Spencer Baird (1860:73) wrote: “A Crotophaga, killed near Philadelphia, and now in the collection of the Philadelphia Academy, appears to be a typical C. ani (as described by Burmeister) in the smoothness of the bill and other peculiarities. It is decidedly smaller than rugirostris, the culmen straight at its highest point, the anterior extremities of this nearly straight portion anterior to the nostril. The colors are, however, almost precisely the same with those of rugirostris. Length, 12 inches: wing, 6.10; tail, 7.75; tarsus, 1.25; chord of culmen, 1.15.”

References
Baird, S. F. 1860. The birds of North America: the descriptions of species based chiefly on the collections in the Museum of the Smithsonian Institution. Philadelphia: J.B. Lippincott & Co.
Krider, J. 1879. Forty years notes of a field ornithologist. Philadelphia: Joseph H. Weston.

Audubon and the Academy of Natural Sciences: It’s complicated.

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Oil portrait of Audubon by John Syme, 1826. Source: Wikipedia.

In the halls of the Academy of Natural Sciences of Drexel University you will occasionally hear it mentioned, in a slightly boastful way, that the Academy was an “original subscriber” to John James Audubon’s masterpiece The Birds of America. This statement is technically true, because the Academy became a subscriber shortly after the work was published, probably around 1831, but it is also disingenuous. In 1824, when Audubon came to the Academy in search of an engraver and/or publisher, he was turned away and later rejected for membership. As the story is told, Audubon drummed up some animosity with George Ord and engraver Alexander Lawson, who had worked with the late Alexander Wilson and were at the time financially invested in publishing a second edition of Wilson’s American Ornithology. It may be that Audubon’s extraordinary talent was perceived as threatening to the success of that venture, or perhaps his paintings were simply too difficult to engrave but Lawson was too proud to admit it—either way, Audubon met significant resistance to his plan.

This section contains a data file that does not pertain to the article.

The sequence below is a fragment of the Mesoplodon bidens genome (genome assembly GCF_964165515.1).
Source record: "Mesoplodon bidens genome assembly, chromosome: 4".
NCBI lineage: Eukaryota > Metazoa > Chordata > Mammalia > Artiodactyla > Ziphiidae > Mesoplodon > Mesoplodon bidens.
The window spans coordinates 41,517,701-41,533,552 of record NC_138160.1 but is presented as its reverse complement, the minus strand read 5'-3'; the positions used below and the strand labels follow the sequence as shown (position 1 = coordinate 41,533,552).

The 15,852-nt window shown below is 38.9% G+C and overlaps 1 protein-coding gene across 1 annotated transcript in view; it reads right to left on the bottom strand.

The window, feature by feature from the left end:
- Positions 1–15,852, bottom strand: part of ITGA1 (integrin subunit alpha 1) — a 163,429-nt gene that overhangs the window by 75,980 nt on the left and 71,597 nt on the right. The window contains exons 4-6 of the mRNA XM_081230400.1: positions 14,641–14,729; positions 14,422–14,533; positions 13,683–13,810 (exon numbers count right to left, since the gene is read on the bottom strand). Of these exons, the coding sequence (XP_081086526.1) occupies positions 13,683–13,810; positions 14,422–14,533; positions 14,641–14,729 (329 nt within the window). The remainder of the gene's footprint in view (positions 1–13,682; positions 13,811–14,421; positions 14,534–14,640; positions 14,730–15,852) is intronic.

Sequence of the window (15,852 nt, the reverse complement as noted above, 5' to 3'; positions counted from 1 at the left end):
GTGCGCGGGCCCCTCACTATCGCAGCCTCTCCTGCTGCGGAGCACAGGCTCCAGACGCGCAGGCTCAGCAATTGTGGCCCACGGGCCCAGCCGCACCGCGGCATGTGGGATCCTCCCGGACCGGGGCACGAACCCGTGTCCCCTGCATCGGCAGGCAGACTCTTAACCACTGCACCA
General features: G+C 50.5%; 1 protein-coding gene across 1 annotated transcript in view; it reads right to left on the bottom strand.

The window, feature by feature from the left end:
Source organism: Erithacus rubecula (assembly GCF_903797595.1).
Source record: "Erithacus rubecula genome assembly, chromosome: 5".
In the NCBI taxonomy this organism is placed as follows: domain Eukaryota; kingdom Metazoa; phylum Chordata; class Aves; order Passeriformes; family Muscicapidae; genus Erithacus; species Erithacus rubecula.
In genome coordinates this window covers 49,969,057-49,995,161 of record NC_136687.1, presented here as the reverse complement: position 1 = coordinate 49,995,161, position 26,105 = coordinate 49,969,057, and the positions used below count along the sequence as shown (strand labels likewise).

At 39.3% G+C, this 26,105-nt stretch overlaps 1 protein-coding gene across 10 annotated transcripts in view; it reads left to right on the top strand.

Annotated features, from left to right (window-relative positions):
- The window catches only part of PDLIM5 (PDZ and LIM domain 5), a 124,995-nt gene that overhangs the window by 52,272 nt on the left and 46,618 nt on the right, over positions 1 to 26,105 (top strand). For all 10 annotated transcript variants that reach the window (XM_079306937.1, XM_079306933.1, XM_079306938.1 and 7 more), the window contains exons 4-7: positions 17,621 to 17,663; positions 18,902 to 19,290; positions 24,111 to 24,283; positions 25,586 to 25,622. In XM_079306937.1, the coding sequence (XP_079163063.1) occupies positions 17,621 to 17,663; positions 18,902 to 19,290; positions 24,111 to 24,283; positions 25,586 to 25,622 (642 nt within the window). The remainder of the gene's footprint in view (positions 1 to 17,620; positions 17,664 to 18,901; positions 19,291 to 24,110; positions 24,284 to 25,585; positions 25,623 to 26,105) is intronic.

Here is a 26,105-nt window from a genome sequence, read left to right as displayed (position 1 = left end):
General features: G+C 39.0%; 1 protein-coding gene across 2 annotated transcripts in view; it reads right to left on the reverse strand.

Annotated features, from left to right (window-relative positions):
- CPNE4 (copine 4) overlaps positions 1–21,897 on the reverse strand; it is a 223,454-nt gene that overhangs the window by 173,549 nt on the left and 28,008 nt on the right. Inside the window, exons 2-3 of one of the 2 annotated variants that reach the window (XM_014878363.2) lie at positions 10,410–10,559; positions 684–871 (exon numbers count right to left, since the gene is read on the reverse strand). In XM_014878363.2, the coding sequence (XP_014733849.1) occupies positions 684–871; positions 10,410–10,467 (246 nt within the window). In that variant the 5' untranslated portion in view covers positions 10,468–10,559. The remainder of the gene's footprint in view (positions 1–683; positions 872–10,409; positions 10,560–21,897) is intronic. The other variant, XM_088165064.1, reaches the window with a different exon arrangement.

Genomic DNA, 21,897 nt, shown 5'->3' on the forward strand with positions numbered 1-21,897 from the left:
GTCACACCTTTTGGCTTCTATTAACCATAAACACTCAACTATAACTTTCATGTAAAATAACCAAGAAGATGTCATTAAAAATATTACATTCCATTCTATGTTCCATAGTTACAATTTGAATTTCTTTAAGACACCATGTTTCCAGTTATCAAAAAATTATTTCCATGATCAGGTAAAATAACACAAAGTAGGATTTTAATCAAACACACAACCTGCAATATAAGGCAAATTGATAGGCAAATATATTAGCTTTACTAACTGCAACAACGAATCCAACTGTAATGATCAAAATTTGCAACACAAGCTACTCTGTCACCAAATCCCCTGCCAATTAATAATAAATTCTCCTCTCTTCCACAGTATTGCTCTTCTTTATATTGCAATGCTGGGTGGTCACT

Reuben Haines III, corresponding secretary of the Academy, took a liking to Audubon and invited him to his country estate called Wyck, which is now engulfed by urban development in the Germantown neighborhood of Philadelphia. Audubon stayed at Wyck on July 25th, and the next day traveled to his teenage home Mill Grove, in Haines’s carriage. That evening they dined with the famous clockmaker Isaiah Lukens at Mill Grove, which was at that time under the ownership of Mr. Wetherill, who had bought the property from the Audubons many years prior.

At the next meeting of the Academy, on the evening of July 27, Audubon was nominated for corresponding membership by Haines, Lukens, and the French naturalist Charles-Alexandre Lesueur. But his nomination was “black-balled” (rejected) in a vote on August 31. In a recent facebook post, Academy archivist Jennifer Vess described the balloting procedure that was used:

“After the founders’ meeting, it was decreed that every new member must be nominated by two active members, his name read before the group and voted on at the next business meeting. A single black marble in the voting box meant the nominee had been rejected. It was presumed that the prospective member knew nothing of his nomination, so that the insult of being rejected would not be known by him. If black-balled, the nomination blank was destroyed to remove any record of the outcome of the election.”